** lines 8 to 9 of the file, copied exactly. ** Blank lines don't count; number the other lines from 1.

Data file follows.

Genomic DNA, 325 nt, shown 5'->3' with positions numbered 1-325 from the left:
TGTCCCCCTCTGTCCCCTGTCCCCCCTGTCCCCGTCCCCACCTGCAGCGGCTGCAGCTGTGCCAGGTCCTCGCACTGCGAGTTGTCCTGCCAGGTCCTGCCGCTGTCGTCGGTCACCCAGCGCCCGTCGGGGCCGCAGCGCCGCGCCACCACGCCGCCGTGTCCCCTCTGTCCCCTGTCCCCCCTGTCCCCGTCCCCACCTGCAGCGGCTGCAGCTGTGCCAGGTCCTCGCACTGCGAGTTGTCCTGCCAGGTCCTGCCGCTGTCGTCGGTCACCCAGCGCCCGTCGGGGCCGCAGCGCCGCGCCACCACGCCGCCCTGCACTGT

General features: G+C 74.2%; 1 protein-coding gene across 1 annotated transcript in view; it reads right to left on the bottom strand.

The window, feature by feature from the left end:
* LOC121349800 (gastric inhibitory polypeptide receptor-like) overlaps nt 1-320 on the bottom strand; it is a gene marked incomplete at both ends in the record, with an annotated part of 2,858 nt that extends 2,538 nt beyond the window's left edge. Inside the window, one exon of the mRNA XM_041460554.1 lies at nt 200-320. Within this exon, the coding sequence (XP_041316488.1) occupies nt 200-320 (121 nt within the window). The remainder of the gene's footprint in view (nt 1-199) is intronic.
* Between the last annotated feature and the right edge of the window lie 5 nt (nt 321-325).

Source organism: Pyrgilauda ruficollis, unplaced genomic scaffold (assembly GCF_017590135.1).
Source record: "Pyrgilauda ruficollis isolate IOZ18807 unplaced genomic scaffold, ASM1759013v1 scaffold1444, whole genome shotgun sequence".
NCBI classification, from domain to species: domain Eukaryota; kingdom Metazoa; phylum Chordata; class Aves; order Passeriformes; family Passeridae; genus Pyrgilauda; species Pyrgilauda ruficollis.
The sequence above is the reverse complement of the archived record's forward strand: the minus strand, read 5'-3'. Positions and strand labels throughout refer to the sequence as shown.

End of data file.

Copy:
Source record: "Pyrgilauda ruficollis isolate IOZ18807 unplaced genomic scaffold, ASM1759013v1 scaffold1444, whole genome shotgun sequence".
NCBI classification, from domain to species: domain Eukaryota; kingdom Metazoa; phylum Chordata; class Aves; order Passeriformes; family Passeridae; genus Pyrgilauda; species Pyrgilauda ruficollis.